Before President Obama won his Nobel Peace Prize, the real signal that the Norwegian Nobel committee had become politicized was its 2007 prize to Al Gore, largely for his global warming film “An Inconvenient Truth.”
For a public figure, Mr. Gore has been strangely reluctant to answer questions or debate the more controversial parts of his work. But over the weekend, he deigned to take a few questions during a meeting of the Society of Environmental Journalists in Madison, Wisconsin.
Irish documentary filmmaker Phelim McAleer was in the line. A former Financial Times journalist, his new film, “Not Evil, Just Wrong,” is a direct refutation of Mr. Gore’s thesis and warns that rushing to judgment in combating climate change would threaten the world’s poor. When his turn came, Mr. McAleer asked Mr. Gore about a court case in Britain in which a parent had objected to “An Inconvenient Truth” being shown to British schoolchildren because it was largely propaganda, not science.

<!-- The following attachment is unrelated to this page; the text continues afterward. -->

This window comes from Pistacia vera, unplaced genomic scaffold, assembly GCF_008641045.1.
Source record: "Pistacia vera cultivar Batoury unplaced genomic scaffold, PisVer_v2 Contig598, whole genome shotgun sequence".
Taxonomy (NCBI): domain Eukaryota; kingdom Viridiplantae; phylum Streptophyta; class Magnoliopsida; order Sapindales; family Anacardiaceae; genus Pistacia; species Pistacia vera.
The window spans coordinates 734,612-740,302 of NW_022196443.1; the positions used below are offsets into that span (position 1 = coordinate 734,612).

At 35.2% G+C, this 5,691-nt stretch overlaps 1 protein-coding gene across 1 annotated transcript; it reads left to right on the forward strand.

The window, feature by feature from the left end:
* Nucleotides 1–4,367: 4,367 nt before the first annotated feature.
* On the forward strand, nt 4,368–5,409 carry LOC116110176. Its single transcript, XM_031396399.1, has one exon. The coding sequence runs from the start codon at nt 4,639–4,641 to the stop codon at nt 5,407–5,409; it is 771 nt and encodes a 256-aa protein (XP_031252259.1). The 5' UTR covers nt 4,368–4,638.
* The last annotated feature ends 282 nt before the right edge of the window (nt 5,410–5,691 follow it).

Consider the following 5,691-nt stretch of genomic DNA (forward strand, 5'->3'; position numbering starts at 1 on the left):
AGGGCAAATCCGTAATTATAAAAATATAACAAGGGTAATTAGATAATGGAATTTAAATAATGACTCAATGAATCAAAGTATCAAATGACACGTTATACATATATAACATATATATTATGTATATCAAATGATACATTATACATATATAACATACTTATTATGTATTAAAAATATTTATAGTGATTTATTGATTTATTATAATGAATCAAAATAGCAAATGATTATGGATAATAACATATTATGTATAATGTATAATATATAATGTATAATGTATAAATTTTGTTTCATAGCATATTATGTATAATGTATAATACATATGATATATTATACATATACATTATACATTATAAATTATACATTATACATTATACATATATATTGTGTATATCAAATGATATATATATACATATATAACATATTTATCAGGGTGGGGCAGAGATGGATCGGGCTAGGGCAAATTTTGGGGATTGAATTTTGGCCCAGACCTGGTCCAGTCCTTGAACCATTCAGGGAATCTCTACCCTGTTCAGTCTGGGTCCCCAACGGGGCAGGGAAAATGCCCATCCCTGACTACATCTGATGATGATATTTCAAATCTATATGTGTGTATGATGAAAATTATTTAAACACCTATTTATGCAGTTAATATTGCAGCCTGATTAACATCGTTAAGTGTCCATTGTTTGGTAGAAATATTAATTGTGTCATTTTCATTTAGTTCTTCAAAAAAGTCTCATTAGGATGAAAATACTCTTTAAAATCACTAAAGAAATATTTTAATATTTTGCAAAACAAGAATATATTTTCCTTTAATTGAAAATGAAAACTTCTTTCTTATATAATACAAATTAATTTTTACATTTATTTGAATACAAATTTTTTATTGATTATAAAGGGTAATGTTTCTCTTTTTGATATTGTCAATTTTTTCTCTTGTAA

Mr. Gore swatted away the question by claiming the judge had found in favor of his film. He also briefly addressed one of the objections to his film by scoffing at claims that polar bears weren’t an endangered species. Mr. McAleer tried to follow up by pointing out that polar bear populations were increasing, but his microphone was quickly cut off. Organizers insisted that several other people were waiting with questions and they had to move on.
In fact, Mr. Gore didn’t answer Mr. McAleer’s question and was wrong on the facts. The British court found that An Inconvenient Truth “is a political film” riddled with scientific errors. The judge also held that requiring the film to be shown in schools would be a violation of law, unless accompanied by “guidance” pointing out its errors. The judge concluded that the claimant who objected to the film “substantially won this case by virtue of my finding that, but for the new guidance note, the film would have been distributed in breach of sections 406 and 407 of the 1996 Education Act.”
As for polar bears, Mr. McAleer was correct: Surveys show their numbers are increasing.
Mr. McAleer, whose film premiers this weekend, says he’s more disappointed in the environmental journalists who give Mr. Gore cover than in the former vice president. Mr. Gore is simply doing what any propagandist with a weak case would do — avoiding serious debate or exchange. To quote the late William F. Buckley, “There is a reason that baloney rejects the grinder.”